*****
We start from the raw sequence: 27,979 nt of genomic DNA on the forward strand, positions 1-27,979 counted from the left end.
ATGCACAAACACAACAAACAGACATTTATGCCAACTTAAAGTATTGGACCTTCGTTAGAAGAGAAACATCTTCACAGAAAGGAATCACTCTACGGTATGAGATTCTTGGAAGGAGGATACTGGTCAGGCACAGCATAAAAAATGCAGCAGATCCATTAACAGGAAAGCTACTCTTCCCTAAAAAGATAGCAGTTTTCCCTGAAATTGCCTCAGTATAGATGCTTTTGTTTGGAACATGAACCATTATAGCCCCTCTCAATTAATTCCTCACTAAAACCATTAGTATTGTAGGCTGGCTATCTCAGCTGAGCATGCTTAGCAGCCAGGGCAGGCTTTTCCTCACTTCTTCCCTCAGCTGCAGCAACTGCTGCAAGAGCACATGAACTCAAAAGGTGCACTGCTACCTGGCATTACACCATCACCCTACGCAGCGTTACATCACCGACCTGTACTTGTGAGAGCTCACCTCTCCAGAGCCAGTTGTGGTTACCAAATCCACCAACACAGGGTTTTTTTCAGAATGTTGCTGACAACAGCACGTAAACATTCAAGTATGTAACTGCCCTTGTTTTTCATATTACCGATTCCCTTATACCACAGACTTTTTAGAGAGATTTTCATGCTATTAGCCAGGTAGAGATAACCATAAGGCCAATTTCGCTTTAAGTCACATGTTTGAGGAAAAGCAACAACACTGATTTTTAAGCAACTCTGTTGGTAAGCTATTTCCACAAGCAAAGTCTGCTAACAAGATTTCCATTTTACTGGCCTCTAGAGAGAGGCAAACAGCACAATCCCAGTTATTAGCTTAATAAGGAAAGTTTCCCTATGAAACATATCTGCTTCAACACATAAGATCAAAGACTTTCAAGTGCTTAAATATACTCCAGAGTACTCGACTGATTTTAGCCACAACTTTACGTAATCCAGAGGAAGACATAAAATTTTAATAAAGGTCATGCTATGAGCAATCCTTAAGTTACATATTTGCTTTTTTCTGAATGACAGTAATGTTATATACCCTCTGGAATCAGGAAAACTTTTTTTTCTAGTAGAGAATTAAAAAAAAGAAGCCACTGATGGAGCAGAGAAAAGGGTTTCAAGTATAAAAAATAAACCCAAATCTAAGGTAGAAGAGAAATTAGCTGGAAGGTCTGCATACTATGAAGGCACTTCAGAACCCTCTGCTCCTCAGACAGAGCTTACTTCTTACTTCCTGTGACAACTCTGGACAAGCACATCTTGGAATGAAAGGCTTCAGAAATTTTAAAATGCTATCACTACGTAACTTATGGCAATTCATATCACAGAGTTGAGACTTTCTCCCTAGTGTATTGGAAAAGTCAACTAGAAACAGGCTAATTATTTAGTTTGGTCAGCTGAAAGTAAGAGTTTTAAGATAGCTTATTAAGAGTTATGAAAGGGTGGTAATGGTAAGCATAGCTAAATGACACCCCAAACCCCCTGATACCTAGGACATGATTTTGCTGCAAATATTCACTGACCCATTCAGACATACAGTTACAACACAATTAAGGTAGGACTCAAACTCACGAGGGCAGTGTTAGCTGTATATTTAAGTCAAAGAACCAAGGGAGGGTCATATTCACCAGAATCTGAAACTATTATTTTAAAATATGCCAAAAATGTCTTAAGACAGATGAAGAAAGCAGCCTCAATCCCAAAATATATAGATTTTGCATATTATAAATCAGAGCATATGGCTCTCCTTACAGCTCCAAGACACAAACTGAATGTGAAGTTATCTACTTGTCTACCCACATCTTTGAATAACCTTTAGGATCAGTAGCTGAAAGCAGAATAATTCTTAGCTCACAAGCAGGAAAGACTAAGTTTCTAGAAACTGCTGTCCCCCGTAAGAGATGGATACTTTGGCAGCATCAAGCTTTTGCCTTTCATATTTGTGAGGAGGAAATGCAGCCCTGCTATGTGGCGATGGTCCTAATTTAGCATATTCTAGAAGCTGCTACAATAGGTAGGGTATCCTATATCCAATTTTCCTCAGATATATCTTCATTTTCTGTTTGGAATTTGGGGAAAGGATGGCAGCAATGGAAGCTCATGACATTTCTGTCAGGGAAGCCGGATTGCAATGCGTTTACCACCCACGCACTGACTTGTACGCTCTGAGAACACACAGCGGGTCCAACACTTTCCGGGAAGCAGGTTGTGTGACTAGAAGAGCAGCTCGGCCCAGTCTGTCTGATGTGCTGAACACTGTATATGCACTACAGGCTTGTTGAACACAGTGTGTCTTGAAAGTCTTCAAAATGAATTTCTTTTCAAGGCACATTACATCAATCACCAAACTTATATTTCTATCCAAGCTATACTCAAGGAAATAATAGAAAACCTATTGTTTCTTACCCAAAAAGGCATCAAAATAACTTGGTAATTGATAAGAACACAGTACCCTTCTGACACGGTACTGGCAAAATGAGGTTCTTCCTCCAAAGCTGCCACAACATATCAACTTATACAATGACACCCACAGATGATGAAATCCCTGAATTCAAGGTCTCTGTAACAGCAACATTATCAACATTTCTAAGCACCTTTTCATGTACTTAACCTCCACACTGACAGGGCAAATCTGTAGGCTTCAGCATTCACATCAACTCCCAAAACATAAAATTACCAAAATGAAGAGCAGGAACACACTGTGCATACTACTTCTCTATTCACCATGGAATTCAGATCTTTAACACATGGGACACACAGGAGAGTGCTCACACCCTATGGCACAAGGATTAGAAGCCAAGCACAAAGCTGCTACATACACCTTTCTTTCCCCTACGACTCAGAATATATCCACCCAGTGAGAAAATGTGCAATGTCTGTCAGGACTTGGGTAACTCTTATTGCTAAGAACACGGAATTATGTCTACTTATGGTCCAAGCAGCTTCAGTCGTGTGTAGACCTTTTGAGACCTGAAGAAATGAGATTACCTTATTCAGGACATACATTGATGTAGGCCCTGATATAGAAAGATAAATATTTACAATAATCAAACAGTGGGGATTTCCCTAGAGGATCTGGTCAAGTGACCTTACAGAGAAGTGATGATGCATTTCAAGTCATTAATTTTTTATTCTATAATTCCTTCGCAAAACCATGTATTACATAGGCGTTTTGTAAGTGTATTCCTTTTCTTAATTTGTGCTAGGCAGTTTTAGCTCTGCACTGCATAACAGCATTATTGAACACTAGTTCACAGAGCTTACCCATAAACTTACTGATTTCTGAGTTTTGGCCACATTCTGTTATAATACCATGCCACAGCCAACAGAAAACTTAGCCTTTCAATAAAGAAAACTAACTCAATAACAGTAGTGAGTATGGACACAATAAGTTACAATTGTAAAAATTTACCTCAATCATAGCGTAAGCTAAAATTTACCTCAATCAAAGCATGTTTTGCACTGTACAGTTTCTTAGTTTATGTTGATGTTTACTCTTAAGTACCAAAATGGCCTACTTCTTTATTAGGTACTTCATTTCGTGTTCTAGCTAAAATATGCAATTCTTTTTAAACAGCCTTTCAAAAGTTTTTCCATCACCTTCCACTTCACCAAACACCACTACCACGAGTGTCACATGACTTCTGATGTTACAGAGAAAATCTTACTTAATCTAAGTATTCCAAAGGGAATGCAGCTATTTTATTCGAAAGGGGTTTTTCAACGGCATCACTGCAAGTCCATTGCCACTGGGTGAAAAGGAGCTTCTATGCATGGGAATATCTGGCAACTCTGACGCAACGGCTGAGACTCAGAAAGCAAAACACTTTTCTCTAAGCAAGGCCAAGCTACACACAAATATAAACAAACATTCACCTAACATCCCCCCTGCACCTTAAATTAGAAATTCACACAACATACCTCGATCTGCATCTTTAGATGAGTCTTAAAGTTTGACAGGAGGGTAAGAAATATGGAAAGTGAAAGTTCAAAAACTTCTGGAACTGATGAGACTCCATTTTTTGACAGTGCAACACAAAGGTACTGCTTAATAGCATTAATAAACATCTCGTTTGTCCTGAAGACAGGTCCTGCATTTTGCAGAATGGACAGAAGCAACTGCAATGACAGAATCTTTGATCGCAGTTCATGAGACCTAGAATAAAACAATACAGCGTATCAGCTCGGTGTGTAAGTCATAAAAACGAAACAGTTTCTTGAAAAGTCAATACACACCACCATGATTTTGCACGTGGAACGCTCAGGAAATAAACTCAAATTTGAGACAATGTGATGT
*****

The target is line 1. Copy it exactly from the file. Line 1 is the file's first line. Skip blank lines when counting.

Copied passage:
We start from the raw sequence: 27,979 nt of genomic DNA on the forward strand, positions 1-27,979 counted from the left end.